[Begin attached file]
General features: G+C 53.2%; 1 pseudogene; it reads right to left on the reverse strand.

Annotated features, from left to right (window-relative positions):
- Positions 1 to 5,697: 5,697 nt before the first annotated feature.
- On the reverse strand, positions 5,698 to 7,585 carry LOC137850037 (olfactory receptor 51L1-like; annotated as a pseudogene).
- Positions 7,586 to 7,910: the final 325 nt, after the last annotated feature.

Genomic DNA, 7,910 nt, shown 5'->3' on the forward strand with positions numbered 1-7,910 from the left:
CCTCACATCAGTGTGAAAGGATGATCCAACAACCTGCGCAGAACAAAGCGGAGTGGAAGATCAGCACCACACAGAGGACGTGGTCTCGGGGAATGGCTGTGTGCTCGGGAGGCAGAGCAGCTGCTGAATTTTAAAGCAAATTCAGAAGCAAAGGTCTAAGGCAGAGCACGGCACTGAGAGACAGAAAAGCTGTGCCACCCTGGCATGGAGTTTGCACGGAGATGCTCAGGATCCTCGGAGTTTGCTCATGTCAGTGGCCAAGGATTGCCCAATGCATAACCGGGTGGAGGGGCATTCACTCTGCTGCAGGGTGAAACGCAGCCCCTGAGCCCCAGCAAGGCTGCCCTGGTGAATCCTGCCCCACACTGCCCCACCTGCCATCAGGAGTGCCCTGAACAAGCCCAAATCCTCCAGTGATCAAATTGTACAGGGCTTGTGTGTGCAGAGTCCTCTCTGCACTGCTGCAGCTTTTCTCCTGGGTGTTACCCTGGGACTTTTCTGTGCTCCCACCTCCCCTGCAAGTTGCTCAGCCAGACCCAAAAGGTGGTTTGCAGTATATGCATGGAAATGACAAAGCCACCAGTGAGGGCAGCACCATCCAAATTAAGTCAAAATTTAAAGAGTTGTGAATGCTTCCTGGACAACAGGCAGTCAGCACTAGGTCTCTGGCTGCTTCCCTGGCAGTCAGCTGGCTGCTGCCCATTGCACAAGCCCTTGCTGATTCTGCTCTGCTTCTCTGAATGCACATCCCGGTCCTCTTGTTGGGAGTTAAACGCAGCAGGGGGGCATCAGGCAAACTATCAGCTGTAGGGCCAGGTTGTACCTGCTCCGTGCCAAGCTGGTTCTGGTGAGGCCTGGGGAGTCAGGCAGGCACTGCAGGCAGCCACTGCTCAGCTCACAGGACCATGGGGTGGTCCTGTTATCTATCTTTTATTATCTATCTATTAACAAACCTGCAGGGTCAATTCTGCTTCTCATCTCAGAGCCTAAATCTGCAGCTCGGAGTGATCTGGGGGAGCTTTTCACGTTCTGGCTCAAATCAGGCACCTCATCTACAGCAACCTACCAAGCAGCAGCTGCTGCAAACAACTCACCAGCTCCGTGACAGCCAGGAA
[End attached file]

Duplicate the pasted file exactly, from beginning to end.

General features: G+C 53.2%; 1 pseudogene; it reads right to left on the reverse strand.

Annotated features, from left to right (window-relative positions):
- Positions 1 to 5,697: 5,697 nt before the first annotated feature.
- On the reverse strand, positions 5,698 to 7,585 carry LOC137850037 (olfactory receptor 51L1-like; annotated as a pseudogene).
- Positions 7,586 to 7,910: the final 325 nt, after the last annotated feature.

Genomic DNA, 7,910 nt, shown 5'->3' on the forward strand with positions numbered 1-7,910 from the left:
CCTCACATCAGTGTGAAAGGATGATCCAACAACCTGCGCAGAACAAAGCGGAGTGGAAGATCAGCACCACACAGAGGACGTGGTCTCGGGGAATGGCTGTGTGCTCGGGAGGCAGAGCAGCTGCTGAATTTTAAAGCAAATTCAGAAGCAAAGGTCTAAGGCAGAGCACGGCACTGAGAGACAGAAAAGCTGTGCCACCCTGGCATGGAGTTTGCACGGAGATGCTCAGGATCCTCGGAGTTTGCTCATGTCAGTGGCCAAGGATTGCCCAATGCATAACCGGGTGGAGGGGCATTCACTCTGCTGCAGGGTGAAACGCAGCCCCTGAGCCCCAGCAAGGCTGCCCTGGTGAATCCTGCCCCACACTGCCCCACCTGCCATCAGGAGTGCCCTGAACAAGCCCAAATCCTCCAGTGATCAAATTGTACAGGGCTTGTGTGTGCAGAGTCCTCTCTGCACTGCTGCAGCTTTTCTCCTGGGTGTTACCCTGGGACTTTTCTGTGCTCCCACCTCCCCTGCAAGTTGCTCAGCCAGACCCAAAAGGTGGTTTGCAGTATATGCATGGAAATGACAAAGCCACCAGTGAGGGCAGCACCATCCAAATTAAGTCAAAATTTAAAGAGTTGTGAATGCTTCCTGGACAACAGGCAGTCAGCACTAGGTCTCTGGCTGCTTCCCTGGCAGTCAGCTGGCTGCTGCCCATTGCACAAGCCCTTGCTGATTCTGCTCTGCTTCTCTGAATGCACATCCCGGTCCTCTTGTTGGGAGTTAAACGCAGCAGGGGGGCATCAGGCAAACTATCAGCTGTAGGGCCAGGTTGTACCTGCTCCGTGCCAAGCTGGTTCTGGTGAGGCCTGGGGAGTCAGGCAGGCACTGCAGGCAGCCACTGCTCAGCTCACAGGACCATGGGGTGGTCCTGTTATCTATCTTTTATTATCTATCTATTAACAAACCTGCAGGGTCAATTCTGCTTCTCATCTCAGAGCCTAAATCTGCAGCTCGGAGTGATCTGGGGGAGCTTTTCACGTTCTGGCTCAAATCAGGCACCTCATCTACAGCAACCTACCAAGCAGCAGCTGCTGCAAACAACTCACCAGCTCCGTGACAGCCAGGAA